Sorcerers, ancient dragons, and careful showdowns make this morality tale fascinating.
In J. M. Sampson’s historical fantasy of heroic proportions, Emerald Knight, a knight with rigid morals protects innocents and thwarts evil.
In the land of Valeria, a stoic knight swears oaths to those who request his aid. Germaine of Scot Hold—better known as the Emerald Knight—dreams of a time when the land will know only peace. Germaine’s most recent oath is to protect Lady Estrella Merelda of the nearby kingdom of Lyon Hold, against whom stands a powerful sorcerer with aspirations of conquering Valeria. Germaine’s moral code necessitates that he face an ancient, massive enemy once thought eradicated: dragons.
Germaine is a fascinating relic, even within the aged setting of Valeria. He is unflinching in adhering to his perceived duties, even when he has to leave his wife and family behind for long stretches of time to do so. His interactions reveal that most other people are familiar with his renown, as well as with the fact that he finds it difficult to leave home.
Mixing alternative historical elements with fantasy and medieval politics, the book at first does not seem set on Earth, though subtle clues point to the world beyond Valeria: Germaine wears a Christian icon; someone refers to the land as Terra; a magician mentions Camelot. These connections are intriguing.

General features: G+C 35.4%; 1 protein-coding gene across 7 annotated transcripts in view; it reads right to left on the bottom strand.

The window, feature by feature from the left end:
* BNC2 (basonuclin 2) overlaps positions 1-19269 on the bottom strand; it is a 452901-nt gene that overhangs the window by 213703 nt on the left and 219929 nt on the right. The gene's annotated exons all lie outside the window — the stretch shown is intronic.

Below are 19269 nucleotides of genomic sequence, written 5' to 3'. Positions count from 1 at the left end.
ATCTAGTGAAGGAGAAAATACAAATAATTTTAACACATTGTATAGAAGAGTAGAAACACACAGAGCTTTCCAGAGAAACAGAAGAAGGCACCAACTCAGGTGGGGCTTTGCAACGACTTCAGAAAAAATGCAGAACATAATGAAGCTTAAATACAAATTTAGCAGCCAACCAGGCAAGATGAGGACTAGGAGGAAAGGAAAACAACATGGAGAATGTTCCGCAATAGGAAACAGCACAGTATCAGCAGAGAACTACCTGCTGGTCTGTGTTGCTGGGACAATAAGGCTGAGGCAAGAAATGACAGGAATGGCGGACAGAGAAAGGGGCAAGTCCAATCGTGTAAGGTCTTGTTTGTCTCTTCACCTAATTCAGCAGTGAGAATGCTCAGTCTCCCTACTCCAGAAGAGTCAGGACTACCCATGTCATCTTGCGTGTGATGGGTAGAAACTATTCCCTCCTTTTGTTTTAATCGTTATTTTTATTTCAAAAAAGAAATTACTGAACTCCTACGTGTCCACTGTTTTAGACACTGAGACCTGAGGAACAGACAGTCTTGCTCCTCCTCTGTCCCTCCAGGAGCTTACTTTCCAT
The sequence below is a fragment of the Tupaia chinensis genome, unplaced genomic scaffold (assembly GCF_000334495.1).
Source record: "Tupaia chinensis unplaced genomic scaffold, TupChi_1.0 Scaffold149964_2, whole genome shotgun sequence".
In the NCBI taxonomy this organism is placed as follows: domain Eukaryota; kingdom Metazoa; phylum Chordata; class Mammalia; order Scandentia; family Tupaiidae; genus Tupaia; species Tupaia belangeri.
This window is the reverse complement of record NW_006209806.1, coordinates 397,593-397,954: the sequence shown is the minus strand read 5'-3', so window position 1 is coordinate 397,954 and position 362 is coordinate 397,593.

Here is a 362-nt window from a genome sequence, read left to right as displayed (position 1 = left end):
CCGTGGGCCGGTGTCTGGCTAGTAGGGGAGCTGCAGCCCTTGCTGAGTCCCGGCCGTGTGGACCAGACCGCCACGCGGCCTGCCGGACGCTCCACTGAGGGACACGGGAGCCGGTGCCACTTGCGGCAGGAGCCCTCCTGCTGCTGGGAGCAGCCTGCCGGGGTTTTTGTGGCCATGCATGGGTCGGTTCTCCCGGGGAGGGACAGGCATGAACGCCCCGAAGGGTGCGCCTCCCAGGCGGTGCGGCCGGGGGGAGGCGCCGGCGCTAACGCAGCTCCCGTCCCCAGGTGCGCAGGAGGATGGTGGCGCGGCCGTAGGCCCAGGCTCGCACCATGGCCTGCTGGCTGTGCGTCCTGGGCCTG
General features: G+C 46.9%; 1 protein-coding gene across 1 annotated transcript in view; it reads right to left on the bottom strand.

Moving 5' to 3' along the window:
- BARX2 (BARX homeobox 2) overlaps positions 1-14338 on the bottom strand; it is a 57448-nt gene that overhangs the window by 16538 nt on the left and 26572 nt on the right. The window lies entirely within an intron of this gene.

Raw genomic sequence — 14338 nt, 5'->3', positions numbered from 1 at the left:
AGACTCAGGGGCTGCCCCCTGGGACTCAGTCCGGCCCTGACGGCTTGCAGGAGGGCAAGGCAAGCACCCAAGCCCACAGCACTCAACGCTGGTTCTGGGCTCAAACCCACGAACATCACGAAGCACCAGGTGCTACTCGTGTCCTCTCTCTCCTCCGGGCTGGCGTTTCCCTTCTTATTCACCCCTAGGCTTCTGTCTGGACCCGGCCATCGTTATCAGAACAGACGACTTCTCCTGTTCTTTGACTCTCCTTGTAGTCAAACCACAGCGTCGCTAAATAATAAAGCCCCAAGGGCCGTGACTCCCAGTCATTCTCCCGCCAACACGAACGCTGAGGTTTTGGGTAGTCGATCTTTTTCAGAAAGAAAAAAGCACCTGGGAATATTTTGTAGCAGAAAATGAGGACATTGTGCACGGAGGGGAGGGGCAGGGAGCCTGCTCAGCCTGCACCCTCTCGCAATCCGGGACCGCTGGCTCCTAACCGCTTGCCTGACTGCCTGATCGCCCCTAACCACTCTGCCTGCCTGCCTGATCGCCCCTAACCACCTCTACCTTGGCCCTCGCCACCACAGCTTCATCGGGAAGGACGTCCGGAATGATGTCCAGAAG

As Germaine realizes that he’s taken on too much, the story tracks his slow travel and gathering of information in a realistic way. It takes a few days for an army to reach a castle, for example, so Germaine and his allies devote the time they spend waiting to training for the battle ahead. Germaine instructs the castle’s forces, too, eschewing traditional tactics for ones drawn from his experience in similar battles. Meanwhile, a romance develops between Germaine and Lady Estrella; both attempt to put their feelings aside and focus on defeating the sorcerer nonetheless.
The book is paced in such a way to make room for alternate perspectives on key scenes: Germaine, Lady Estrella, and an allied magician all speak. Stilted, overly formal conversations befit the book’s era and style. Germaine’s bold, commanding voice is consistent, while Lady Estrella’s straightforward tone captures her character well. Other characters’ mannerisms, as with a magical owl who speaks with a cocky tone, make the work more dynamic.
The satisfying conclusion includes a sorcerer and an ancient dragon, layering last minute world building upon the text and establishing connections with familiar myths. Emerald Knight is a compelling moral epic that blends mythologies with fantastical elements.
John M. Murray
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